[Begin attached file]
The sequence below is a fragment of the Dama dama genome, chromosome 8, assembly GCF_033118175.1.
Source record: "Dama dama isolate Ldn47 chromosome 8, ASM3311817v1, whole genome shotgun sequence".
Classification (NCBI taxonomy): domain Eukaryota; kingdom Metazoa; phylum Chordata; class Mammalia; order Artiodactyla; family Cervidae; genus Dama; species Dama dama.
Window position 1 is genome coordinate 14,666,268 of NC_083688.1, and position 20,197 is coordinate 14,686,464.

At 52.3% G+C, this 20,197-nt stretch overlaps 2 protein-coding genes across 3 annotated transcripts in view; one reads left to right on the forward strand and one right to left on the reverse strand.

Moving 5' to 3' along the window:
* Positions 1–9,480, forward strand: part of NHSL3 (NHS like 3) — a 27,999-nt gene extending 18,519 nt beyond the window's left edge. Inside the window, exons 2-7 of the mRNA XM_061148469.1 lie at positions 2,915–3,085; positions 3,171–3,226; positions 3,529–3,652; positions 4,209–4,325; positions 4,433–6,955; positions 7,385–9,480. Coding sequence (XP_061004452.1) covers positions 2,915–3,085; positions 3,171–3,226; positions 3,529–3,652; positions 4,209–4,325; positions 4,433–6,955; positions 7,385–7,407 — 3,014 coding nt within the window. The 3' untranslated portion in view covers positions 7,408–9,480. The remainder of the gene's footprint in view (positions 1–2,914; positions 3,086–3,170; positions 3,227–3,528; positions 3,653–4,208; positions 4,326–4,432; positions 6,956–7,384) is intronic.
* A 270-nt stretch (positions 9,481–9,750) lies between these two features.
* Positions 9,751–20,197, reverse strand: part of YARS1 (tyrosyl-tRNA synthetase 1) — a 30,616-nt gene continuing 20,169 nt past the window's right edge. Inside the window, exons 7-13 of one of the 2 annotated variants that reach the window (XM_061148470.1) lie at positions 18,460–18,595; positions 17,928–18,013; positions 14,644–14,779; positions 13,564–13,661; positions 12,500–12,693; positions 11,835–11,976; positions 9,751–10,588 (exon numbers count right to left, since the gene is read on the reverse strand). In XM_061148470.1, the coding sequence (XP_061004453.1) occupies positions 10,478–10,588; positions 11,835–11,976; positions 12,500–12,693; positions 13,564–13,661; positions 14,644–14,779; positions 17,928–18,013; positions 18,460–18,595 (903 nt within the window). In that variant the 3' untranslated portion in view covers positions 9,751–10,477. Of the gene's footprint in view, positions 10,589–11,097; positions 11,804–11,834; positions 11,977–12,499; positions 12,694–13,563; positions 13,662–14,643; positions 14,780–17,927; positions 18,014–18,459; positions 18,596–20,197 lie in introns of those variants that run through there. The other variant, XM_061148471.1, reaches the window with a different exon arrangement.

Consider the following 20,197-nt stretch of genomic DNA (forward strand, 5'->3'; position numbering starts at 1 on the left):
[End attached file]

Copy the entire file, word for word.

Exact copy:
The sequence below is a fragment of the Dama dama genome, chromosome 8, assembly GCF_033118175.1.
Source record: "Dama dama isolate Ldn47 chromosome 8, ASM3311817v1, whole genome shotgun sequence".
Classification (NCBI taxonomy): domain Eukaryota; kingdom Metazoa; phylum Chordata; class Mammalia; order Artiodactyla; family Cervidae; genus Dama; species Dama dama.
Window position 1 is genome coordinate 14,666,268 of NC_083688.1, and position 20,197 is coordinate 14,686,464.

At 52.3% G+C, this 20,197-nt stretch overlaps 2 protein-coding genes across 3 annotated transcripts in view; one reads left to right on the forward strand and one right to left on the reverse strand.

Moving 5' to 3' along the window:
* Positions 1–9,480, forward strand: part of NHSL3 (NHS like 3) — a 27,999-nt gene extending 18,519 nt beyond the window's left edge. Inside the window, exons 2-7 of the mRNA XM_061148469.1 lie at positions 2,915–3,085; positions 3,171–3,226; positions 3,529–3,652; positions 4,209–4,325; positions 4,433–6,955; positions 7,385–9,480. Coding sequence (XP_061004452.1) covers positions 2,915–3,085; positions 3,171–3,226; positions 3,529–3,652; positions 4,209–4,325; positions 4,433–6,955; positions 7,385–7,407 — 3,014 coding nt within the window. The 3' untranslated portion in view covers positions 7,408–9,480. The remainder of the gene's footprint in view (positions 1–2,914; positions 3,086–3,170; positions 3,227–3,528; positions 3,653–4,208; positions 4,326–4,432; positions 6,956–7,384) is intronic.
* A 270-nt stretch (positions 9,481–9,750) lies between these two features.
* Positions 9,751–20,197, reverse strand: part of YARS1 (tyrosyl-tRNA synthetase 1) — a 30,616-nt gene continuing 20,169 nt past the window's right edge. Inside the window, exons 7-13 of one of the 2 annotated variants that reach the window (XM_061148470.1) lie at positions 18,460–18,595; positions 17,928–18,013; positions 14,644–14,779; positions 13,564–13,661; positions 12,500–12,693; positions 11,835–11,976; positions 9,751–10,588 (exon numbers count right to left, since the gene is read on the reverse strand). In XM_061148470.1, the coding sequence (XP_061004453.1) occupies positions 10,478–10,588; positions 11,835–11,976; positions 12,500–12,693; positions 13,564–13,661; positions 14,644–14,779; positions 17,928–18,013; positions 18,460–18,595 (903 nt within the window). In that variant the 3' untranslated portion in view covers positions 9,751–10,477. Of the gene's footprint in view, positions 10,589–11,097; positions 11,804–11,834; positions 11,977–12,499; positions 12,694–13,563; positions 13,662–14,643; positions 14,780–17,927; positions 18,014–18,459; positions 18,596–20,197 lie in introns of those variants that run through there. The other variant, XM_061148471.1, reaches the window with a different exon arrangement.

Consider the following 20,197-nt stretch of genomic DNA (forward strand, 5'->3'; position numbering starts at 1 on the left):